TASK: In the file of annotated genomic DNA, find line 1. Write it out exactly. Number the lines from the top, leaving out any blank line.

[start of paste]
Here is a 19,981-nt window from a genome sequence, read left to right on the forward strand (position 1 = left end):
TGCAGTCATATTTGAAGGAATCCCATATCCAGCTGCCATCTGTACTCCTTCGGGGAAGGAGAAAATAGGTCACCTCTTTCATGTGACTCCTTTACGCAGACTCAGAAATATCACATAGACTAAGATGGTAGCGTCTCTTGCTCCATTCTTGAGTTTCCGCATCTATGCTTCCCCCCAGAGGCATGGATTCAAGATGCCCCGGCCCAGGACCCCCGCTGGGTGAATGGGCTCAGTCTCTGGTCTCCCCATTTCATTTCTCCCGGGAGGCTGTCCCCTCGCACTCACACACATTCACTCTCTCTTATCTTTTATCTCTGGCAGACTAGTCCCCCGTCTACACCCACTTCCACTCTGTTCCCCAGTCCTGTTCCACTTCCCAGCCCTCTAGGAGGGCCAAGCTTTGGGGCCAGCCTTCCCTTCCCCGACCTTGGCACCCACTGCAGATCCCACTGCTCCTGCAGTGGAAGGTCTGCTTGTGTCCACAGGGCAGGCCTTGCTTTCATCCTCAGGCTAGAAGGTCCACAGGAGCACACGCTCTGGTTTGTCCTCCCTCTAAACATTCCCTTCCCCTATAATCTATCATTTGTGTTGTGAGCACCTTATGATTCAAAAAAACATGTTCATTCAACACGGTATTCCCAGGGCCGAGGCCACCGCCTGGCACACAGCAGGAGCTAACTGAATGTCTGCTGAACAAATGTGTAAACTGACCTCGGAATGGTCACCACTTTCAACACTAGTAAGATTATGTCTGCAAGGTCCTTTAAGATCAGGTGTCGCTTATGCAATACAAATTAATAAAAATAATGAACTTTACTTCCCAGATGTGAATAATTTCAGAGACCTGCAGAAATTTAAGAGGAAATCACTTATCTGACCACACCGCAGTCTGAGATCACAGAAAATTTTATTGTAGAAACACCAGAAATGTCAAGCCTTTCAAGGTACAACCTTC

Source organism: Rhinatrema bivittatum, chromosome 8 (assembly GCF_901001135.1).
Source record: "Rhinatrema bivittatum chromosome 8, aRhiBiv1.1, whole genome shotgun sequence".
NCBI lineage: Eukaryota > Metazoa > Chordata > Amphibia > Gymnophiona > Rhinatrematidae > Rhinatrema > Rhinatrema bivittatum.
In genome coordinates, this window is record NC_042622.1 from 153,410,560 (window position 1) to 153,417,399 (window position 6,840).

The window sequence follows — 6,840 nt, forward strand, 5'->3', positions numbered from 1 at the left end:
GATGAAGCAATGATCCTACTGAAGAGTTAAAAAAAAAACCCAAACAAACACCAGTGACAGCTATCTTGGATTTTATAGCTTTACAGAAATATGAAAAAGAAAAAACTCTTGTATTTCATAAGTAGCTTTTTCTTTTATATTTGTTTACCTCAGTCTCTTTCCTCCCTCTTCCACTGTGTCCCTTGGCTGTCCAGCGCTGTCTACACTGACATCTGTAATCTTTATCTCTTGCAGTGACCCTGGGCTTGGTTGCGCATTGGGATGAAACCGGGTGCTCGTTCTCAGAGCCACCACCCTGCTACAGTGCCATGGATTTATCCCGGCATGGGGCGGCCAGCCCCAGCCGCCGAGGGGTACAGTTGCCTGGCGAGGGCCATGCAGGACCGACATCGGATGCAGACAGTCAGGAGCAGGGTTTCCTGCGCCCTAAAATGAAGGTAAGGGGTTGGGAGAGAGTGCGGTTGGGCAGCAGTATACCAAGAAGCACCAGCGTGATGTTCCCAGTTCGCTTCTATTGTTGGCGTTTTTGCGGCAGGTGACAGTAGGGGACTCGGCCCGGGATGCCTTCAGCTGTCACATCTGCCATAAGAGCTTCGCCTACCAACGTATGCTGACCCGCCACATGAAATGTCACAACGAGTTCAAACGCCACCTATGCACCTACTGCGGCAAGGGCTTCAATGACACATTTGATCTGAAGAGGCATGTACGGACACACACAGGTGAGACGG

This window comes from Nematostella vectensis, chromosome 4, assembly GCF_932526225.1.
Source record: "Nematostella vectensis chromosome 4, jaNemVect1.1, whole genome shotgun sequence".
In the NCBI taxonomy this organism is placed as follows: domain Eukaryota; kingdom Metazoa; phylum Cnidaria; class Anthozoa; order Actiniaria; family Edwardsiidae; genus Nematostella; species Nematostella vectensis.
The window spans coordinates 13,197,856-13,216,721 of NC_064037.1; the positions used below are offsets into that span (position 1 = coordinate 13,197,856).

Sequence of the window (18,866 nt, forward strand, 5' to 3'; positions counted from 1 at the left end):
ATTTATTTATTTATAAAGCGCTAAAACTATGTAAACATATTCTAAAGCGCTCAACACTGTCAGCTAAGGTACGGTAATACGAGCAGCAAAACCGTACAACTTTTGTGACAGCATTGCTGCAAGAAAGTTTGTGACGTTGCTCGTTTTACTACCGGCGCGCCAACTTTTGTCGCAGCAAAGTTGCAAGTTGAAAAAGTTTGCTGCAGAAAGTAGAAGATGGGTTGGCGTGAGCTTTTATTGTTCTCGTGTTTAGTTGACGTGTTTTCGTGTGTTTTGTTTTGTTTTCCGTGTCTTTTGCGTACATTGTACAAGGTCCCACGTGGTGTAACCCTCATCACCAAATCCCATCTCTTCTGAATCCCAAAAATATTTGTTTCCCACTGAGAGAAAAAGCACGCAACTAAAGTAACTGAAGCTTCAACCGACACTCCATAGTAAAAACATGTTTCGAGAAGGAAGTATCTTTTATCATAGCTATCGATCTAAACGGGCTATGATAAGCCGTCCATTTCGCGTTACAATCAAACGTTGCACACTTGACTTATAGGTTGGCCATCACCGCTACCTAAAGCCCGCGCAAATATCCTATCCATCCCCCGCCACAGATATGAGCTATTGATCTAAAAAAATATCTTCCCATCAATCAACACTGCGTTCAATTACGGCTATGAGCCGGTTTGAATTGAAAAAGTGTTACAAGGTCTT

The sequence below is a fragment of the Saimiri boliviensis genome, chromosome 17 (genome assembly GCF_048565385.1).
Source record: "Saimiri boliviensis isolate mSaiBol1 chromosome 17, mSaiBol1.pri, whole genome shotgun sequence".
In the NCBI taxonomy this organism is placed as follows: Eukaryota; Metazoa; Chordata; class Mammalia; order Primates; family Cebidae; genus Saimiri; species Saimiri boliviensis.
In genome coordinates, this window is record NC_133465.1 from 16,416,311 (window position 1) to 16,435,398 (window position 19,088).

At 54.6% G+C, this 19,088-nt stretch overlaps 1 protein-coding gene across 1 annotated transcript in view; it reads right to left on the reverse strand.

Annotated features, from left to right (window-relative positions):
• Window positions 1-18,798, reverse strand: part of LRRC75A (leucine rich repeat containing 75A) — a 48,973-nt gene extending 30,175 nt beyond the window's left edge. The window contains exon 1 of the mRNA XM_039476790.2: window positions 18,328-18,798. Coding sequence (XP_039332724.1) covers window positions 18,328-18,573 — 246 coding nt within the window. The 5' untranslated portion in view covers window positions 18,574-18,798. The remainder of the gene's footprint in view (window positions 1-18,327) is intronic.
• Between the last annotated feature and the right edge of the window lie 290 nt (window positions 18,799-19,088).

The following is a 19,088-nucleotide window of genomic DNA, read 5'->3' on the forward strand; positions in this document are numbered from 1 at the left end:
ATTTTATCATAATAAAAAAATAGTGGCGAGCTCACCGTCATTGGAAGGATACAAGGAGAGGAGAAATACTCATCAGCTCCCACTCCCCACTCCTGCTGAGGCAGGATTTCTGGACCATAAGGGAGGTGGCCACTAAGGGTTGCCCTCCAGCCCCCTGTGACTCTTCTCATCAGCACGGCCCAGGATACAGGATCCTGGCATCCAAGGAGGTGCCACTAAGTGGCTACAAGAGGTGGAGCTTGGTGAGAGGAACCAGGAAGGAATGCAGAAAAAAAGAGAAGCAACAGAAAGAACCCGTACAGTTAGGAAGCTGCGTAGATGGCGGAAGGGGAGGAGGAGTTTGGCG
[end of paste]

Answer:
Here is a 19,981-nt window from a genome sequence, read left to right on the forward strand (position 1 = left end):